Maslow’s Hierarchy of Needs and Life of Pi

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By looking at Life of Pi by Yann Martel, one can see that an individual has a limit to how much physical and emotional strain they can endure before they are forced to resort to doubting their beliefs and values, and when they are forced into isolation, may become mentally unstable and create their own version of reality. Martel portrays this idea best through the main character, Piscine Patel, otherwise known as Pi. Pi unwillingly embarks on a strenuous voyage in the Pacific Ocean in a lifeboat after most of his family dies in a shipwreck during their move to Canada to escape the political situation on India in the 1970s. The emotional pain at the loss of his family is indescribably horrifying, and the physical deterioration that Pi experiences far exceeds his limit, as the whole journey is a question of his love, hope, and faith. According to “Maslow’s Hierarchy of Needs,” a theory by Abraham Maslow, first, the physiological needs must be met, then the needs of safety, belonging, esteem, and self-actualization. When one spends their time alone, trying to meet those integral needs of life, there will always be physical and spiritual barriers.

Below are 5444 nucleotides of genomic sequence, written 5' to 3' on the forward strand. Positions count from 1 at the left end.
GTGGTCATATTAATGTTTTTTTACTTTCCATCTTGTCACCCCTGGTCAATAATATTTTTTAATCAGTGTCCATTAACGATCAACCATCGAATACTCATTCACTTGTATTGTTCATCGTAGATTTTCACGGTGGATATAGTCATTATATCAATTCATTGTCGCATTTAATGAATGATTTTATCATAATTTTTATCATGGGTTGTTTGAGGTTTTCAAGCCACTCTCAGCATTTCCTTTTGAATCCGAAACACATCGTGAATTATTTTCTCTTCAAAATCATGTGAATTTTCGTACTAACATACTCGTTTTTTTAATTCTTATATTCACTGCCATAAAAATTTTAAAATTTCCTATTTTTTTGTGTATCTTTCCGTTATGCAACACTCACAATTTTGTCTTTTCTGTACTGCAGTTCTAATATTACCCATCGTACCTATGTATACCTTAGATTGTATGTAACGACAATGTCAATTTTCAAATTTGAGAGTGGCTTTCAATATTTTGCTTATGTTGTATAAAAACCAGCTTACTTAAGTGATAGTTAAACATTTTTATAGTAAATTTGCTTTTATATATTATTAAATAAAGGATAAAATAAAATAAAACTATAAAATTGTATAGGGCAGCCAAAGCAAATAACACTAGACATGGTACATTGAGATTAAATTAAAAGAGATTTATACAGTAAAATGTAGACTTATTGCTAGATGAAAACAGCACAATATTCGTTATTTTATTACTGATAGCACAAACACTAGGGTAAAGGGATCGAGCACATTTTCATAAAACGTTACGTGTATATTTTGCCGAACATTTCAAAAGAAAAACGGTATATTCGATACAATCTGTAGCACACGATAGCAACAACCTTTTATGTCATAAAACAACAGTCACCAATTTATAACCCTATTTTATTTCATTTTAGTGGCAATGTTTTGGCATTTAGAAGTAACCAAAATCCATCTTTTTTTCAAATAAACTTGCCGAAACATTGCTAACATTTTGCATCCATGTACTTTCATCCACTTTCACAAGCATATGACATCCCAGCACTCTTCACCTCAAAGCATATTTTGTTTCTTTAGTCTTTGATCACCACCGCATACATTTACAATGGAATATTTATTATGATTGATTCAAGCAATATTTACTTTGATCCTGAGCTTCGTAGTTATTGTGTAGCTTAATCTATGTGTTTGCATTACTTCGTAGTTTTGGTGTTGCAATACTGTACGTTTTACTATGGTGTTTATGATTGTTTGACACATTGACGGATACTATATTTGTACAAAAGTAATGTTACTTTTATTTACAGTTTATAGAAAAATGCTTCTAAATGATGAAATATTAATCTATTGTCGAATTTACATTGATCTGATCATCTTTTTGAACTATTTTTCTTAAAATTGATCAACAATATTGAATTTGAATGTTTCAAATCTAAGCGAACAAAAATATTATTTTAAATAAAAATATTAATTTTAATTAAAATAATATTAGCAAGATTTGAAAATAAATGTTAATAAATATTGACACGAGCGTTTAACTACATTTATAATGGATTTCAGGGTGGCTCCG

Martel describes Pi as a gentle boy with many curiosities and a great interest in variety, especially multiple religions, those of which are Hinduism, Islam, and Christianity, and shares that the adult Pi studies cosmogony, any theory concerning the coming into existence or origin of the universe, or about how reality came to be. Pi’s

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